In the meantime, U.S. efforts continue — with hopes that the government-donor relationships are soon repaired.
In Lilongwe, the country’s capital, at the office of the U.S. Agency for International Development (USAID), Lilly Banda, USAID’s deputy team leader in the Health Office, said the efforts to reduce maternal mortality were unfolding across many programs. These include antiretroviral treatment for more HIV-positive pregnant women, forming closer relationships with traditional and religious leaders, such as efforts to engage Muslim leaders on family planning, and expanding health services into community health posts.
She said one number highlighted the problem, pointing out the need for family planning: Women in their reproductive years had an average of 5.7 children in 2010, according to a Demographic and Health Survey, down only slightly from an average of 6.3 children in 2004. Malawi, Banda said, had made some progress in increasing the use of modern contraceptives, to 42 percent of women in 2010, compared to 28 percent. But she said it wasn’t enough. “Most people using family planning have already had their desired number of children,” Banda said. “The missing link is reaching the teenagers. What needs more focus is youth-friendly health services. Teenage pregnancy is still very, very high in Malawi.”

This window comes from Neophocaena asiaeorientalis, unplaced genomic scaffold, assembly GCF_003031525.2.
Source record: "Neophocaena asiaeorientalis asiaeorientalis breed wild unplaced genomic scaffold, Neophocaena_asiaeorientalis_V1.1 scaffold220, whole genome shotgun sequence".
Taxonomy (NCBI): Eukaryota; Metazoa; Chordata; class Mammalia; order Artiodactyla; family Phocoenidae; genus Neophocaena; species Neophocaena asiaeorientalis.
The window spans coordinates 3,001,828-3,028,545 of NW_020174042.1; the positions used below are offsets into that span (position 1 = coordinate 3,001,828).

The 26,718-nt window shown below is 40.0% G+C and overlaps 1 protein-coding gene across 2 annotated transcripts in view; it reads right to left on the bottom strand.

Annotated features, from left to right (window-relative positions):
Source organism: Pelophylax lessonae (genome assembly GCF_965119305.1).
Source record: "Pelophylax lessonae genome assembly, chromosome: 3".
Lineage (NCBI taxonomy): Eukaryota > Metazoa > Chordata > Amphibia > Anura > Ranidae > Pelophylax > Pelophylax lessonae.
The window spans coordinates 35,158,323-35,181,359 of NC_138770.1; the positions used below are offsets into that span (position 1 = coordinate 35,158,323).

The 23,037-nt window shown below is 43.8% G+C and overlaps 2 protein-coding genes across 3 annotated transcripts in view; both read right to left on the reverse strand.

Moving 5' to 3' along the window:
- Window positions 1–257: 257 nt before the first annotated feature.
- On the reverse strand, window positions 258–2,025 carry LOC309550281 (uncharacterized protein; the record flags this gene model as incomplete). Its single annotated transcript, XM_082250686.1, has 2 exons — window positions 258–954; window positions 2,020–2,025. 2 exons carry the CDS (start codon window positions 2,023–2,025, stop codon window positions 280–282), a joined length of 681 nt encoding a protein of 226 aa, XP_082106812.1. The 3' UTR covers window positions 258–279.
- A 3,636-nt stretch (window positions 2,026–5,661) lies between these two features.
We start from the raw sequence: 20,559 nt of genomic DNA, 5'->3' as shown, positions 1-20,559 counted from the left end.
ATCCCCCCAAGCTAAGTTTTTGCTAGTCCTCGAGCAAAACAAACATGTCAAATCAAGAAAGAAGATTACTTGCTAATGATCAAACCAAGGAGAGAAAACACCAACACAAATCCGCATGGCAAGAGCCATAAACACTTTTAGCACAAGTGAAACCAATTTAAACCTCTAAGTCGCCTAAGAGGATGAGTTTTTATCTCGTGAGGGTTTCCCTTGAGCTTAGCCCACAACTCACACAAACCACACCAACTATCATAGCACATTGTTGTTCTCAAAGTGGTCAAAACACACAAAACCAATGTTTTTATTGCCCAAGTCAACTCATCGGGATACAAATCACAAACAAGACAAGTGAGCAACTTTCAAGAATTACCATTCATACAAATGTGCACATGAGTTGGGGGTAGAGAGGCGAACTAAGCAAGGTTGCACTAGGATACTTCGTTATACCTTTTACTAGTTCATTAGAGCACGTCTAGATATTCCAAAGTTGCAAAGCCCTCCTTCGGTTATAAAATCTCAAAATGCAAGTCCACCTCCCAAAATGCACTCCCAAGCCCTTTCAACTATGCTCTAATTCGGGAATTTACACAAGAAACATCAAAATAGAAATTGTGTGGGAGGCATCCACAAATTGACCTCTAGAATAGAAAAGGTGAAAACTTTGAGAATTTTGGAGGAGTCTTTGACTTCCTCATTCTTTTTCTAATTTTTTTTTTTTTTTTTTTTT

In Mndola Village, a two-hour drive east from Lilongwe, a U.S.-funded effort to expand family planning was evident in the three-room house belonging to Amon Chimphepo. Chimphepo, 35, is a community-based distribution agent. He has a high school education, and he has undergone U.S.-funded training to educate couples about family planning, conduct couples counseling, and to administer HIV rapid tests. Like other community-based workers, the U.S. package also includes a single-gear bicycle, backpack, rain coat, umbrella, solar charger, and a phone. He makes his rounds on his bicycle, carrying materials in his backpack. He sends text messages over the phone to a central collection service that records the numbers of people he has helped.